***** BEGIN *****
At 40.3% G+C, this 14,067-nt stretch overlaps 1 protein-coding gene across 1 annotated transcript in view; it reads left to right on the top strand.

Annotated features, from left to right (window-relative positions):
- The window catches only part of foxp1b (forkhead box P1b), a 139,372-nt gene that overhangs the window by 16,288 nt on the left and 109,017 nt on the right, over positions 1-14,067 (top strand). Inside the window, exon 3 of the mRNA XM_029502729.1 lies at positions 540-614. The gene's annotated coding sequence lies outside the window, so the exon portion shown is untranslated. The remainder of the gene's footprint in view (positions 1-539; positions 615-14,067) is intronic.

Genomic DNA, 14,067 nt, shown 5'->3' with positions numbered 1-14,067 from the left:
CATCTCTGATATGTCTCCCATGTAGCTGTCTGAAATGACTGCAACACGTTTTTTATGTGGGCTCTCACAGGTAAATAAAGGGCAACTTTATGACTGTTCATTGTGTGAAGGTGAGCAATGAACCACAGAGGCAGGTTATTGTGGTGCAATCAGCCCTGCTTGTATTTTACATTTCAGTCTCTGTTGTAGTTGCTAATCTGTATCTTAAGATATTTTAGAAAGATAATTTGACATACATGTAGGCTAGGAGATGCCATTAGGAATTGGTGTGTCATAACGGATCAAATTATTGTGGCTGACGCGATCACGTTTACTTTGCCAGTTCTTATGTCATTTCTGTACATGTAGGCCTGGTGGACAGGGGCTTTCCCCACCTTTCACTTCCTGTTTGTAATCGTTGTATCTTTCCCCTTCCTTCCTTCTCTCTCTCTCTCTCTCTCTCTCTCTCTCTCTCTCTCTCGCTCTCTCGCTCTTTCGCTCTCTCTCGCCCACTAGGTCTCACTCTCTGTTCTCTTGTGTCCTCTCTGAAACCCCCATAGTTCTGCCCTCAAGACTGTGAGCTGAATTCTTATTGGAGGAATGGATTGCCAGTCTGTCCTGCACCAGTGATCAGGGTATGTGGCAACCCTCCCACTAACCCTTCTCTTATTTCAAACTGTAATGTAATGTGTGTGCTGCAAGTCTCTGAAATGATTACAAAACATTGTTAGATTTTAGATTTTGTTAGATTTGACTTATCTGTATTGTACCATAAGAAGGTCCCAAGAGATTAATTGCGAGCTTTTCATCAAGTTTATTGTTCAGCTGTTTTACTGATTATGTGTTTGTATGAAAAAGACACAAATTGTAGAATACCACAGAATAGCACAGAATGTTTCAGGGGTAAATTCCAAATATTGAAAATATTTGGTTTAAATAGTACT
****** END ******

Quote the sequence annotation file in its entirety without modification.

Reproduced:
At 40.3% G+C, this 14,067-nt stretch overlaps 1 protein-coding gene across 1 annotated transcript in view; it reads left to right on the top strand.

Annotated features, from left to right (window-relative positions):
- The window catches only part of foxp1b (forkhead box P1b), a 139,372-nt gene that overhangs the window by 16,288 nt on the left and 109,017 nt on the right, over positions 1-14,067 (top strand). Inside the window, exon 3 of the mRNA XM_029502729.1 lies at positions 540-614. The gene's annotated coding sequence lies outside the window, so the exon portion shown is untranslated. The remainder of the gene's footprint in view (positions 1-539; positions 615-14,067) is intronic.

Genomic DNA, 14,067 nt, shown 5'->3' with positions numbered 1-14,067 from the left:
CATCTCTGATATGTCTCCCATGTAGCTGTCTGAAATGACTGCAACACGTTTTTTATGTGGGCTCTCACAGGTAAATAAAGGGCAACTTTATGACTGTTCATTGTGTGAAGGTGAGCAATGAACCACAGAGGCAGGTTATTGTGGTGCAATCAGCCCTGCTTGTATTTTACATTTCAGTCTCTGTTGTAGTTGCTAATCTGTATCTTAAGATATTTTAGAAAGATAATTTGACATACATGTAGGCTAGGAGATGCCATTAGGAATTGGTGTGTCATAACGGATCAAATTATTGTGGCTGACGCGATCACGTTTACTTTGCCAGTTCTTATGTCATTTCTGTACATGTAGGCCTGGTGGACAGGGGCTTTCCCCACCTTTCACTTCCTGTTTGTAATCGTTGTATCTTTCCCCTTCCTTCCTTCTCTCTCTCTCTCTCTCTCTCTCTCTCTCTCTCTCTCTCGCTCTCTCGCTCTTTCGCTCTCTCTCGCCCACTAGGTCTCACTCTCTGTTCTCTTGTGTCCTCTCTGAAACCCCCATAGTTCTGCCCTCAAGACTGTGAGCTGAATTCTTATTGGAGGAATGGATTGCCAGTCTGTCCTGCACCAGTGATCAGGGTATGTGGCAACCCTCCCACTAACCCTTCTCTTATTTCAAACTGTAATGTAATGTGTGTGCTGCAAGTCTCTGAAATGATTACAAAACATTGTTAGATTTTAGATTTTGTTAGATTTGACTTATCTGTATTGTACCATAAGAAGGTCCCAAGAGATTAATTGCGAGCTTTTCATCAAGTTTATTGTTCAGCTGTTTTACTGATTATGTGTTTGTATGAAAAAGACACAAATTGTAGAATACCACAGAATAGCACAGAATGTTTCAGGGGTAAATTCCAAATATTGAAAATATTTGGTTTAAATAGTACT